When I found out during my second pregnancy that I was having another girl, visions of a shared room danced in my head. Two years later, that vision has since to be realized because, well, some things are easier dreamed than done. When I talk to other moms whose kids share a room, there is a common thread of strategic design that runs through all of them. Double the kids plus double the stuff can sometimes be a recipe for disaster, but Jessica Honegger shares the thought process that went into her recently re-designed shared boy’s bedroom today. Keep reading for all the details…
Jen Pinkston: How long have your boys shared a room?
Jessica Honegger: They’ve shared a room from the beginning—ever since we adopted Jack and he came home from Rwanda at age 2.5!
JP: What are the challenges with sharing a room?
JH: When two boys share a room, there are challenges for them, and there are also challenges for their parents. Case in point: When we brought Jack home and moved the boys in together, they were both at their absolute smelliest stage of life! And they had the habit of both pooping at the Exact. Same. Time every day, which resulted in a very smelly wing of the house. Today, those challenges look more like sweaty clothes on the floor and un-flushed toilets. A challenge for the boys is that they have definite differences in living styles! Holden is orderly and Jack is not, so we’ll regularly hear Holden imploring Jack to come pick his clothes off the floor.
JP: What were you guys hoping to do with this renovation in their space? Any design solutions to things that were an issue?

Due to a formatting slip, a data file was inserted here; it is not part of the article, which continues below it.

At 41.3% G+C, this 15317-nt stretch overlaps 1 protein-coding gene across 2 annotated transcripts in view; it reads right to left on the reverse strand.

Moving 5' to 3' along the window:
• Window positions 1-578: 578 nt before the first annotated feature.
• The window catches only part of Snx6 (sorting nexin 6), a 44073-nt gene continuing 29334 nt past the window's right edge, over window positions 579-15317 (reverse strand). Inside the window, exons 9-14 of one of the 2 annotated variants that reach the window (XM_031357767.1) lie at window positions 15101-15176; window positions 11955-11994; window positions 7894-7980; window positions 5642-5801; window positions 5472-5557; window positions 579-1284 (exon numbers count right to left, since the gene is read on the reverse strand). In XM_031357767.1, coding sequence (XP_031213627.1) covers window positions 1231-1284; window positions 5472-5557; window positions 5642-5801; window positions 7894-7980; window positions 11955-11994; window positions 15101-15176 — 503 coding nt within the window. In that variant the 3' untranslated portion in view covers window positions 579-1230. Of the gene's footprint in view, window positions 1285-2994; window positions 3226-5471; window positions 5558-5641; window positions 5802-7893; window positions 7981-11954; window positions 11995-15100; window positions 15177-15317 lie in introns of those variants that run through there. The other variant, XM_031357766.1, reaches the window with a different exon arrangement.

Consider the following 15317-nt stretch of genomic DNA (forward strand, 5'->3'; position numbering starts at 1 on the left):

JH: One thing we wanted to solve for is that the boys were using the hall bathroom that our daughter Amelie was also using. But just adjacent to the boys’ room, attached to the guest room, was a huge 1960s layout bathroom that was originally the master bath for the home. Our guests definitely loved it, so it was a hard choice, but we felt it would be put to better use as the boys’ bathroom. So we broke down the wall and made the weird guest closet/bathroom into the boys bathroom. It’s probably my fave room in the house now, honestly. It’s where I shower since we don’t have a bathroom during phase two of our reno, and it has a huge shower. The other thing we wanted to solve for was that the boys were sharing a closet, and we were able to build another closet so they each have their own space.
JP: What’s your favorite part of the room and bathroom? Theirs?
JH: My favorite thing about the bedroom is that everything is truly sourced from some market I’ve been to – Nepal, Thailand, Jaipur, Rwanda. It’s the most global place in our home. When I collect things from my travels, I don’t usually have an end in mind for them. So it’s nice to get to pull these things out that didn’t have a home and pull them together. The Guatemalan masks in their room have been all over the house and in my office, but it feels like now they finally found their home.
JP: How much say did they get in the design process?
JH: Zero! Haha. It’s funny because with Amelie, she wanted a lot of input. But with the boys, they were just so excited to be getting a bathroom, and to each have their own sinks & closets. For the first time in their lives they were getting their own spaces—so they were happy with whatever choices we made!
Photography by Katie Jameson
Bathroom Sources: Animal heads, Marketplace in Antigua, Guatemala (Similar) || Floor Tile, Fireclay Tile || Wall Tile, Floor & Decor || Sink Faucets, Delta || Shower Faucet, Delta || Light Fixtures, One Forty Three|| Medicine Cabinets, Ikea || Vanity, Ikea ||
Bedroom Sources: Coverings, from Nepal (Similar) || Throw on the end of the bed from Morocco (Similar) || pillows from Nepal and Thailand (Similar) || Rug, Artisans in Jaipur (Similar + Similar)|| Light Fixture, Trent Austin Design || Animal heads, Kenya (Similar) || Bookshelves, Antique store (Similar)